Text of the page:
Sporting’s Alcochete football training complex has acquired global fame.
The Lisbon club’s academy has consistently developed some of the world’s great footballers and is the only one to have produced two Ballon d’Or winners – Luís Figo and Cristiano Ronaldo.
Yesterday it was again the centre of attention in the football world, but for all the wrong reasons.
At 5pm, as the first-team squad prepared to train in preparation for Sunday’s Portuguese Cup final, a group of 50 masked Sporting ultras stormed the complex, entered the changing rooms, violently attacked the players, coaching and medical staff and left a trail of destruction in their wake.
Striker Bas Dost was particularly badly treated, with reports saying he was kicked in the head. Pictures soon began circulating on the internet of the Dutch forward’s badly gashed head. “It’s a drama for everyone. We’re shocked. I feel empty,” Dost told Dutch newspaper Algemeen Dagblad.
Other reports suggest Jorge Jesus, Sporting’s 63-year-old coach was headbutted.
A large proportion of the perpetrators, 21 according to reports, were apprehended by the police and face criminal proceedings.
Sporting’s controversial president Bruno de Carvalho arrived at the scene in the aftermath of the attack, but the players refused to talk to him.
Meanwhile, later in the evening hundreds of Sporting fans congregated at the club’s Alvalade stadium to repudiate the attack and show their support for the players, and particularly Bas Dost, with a huge image of the club’s star striker and Dutch flags on show.
It is impossible to justify the unjustifiable. But the background to yesterday’s attack is as follows.
The incident is the culmination of a turbulent few weeks for the club, beginning with Carvalho’s public criticism of individual players after the 2-0 defeat against Atlético Madrid in the Europa League first leg, which triggered a war of words between the president and the squad played out on the social networks, with Jesus attempting to intermediate.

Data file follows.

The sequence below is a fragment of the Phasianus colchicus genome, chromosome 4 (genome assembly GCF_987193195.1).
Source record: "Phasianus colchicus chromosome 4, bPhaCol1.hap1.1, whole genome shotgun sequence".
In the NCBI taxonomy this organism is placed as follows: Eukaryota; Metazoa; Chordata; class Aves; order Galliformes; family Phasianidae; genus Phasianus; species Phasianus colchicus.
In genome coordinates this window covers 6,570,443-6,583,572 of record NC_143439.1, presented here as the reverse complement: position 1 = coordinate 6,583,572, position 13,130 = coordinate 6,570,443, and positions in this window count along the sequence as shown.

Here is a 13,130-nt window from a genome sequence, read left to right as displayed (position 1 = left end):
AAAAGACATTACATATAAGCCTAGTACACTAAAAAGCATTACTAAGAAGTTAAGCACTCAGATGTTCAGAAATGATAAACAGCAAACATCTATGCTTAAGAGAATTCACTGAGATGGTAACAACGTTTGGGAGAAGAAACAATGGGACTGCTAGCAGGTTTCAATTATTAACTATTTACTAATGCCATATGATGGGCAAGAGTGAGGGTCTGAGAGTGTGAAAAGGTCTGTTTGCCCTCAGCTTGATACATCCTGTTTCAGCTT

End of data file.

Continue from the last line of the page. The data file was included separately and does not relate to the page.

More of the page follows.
A stand-off and an uneasy peace between the two sides ensued. This initial crisis seemed to have been weathered. Sporting won the second leg against Atlético 1-0 (but lost the tie on aggregate), performances and results improved and a second-place finish looked on the cards.
But defeat against Marítimo on the last day of the Primeira Liga season on Sunday meant Sporting missed out on Champions League qualification. Shortly after the final whistle had blown in Madeira, Sporting’s players were subject to heckling and insults from the club’s travelling supporters.
On Monday, a series of emergency meetings were held between Carvalho, the coach and the players, with rumours initially suggesting Jorge Jesus had been suspended. The president immediately rubbished these reports, confirming Jesus would take charge of the team in the Portuguese Cup final against Aves.
Carvalho said the meetings were held as a natural consequence of the weekend defeat that had cost Sporting many millions that the club were counting on in their preparations for next season.
The expectation was that big changes would be made after the Portuguese Cup final, with club captains Rui Patrício and William Carvalho, and coach Jorge Jesus all expected to leave. This latest turn of events, however, puts the position of the president himself under serious risk.
By Tom Kundert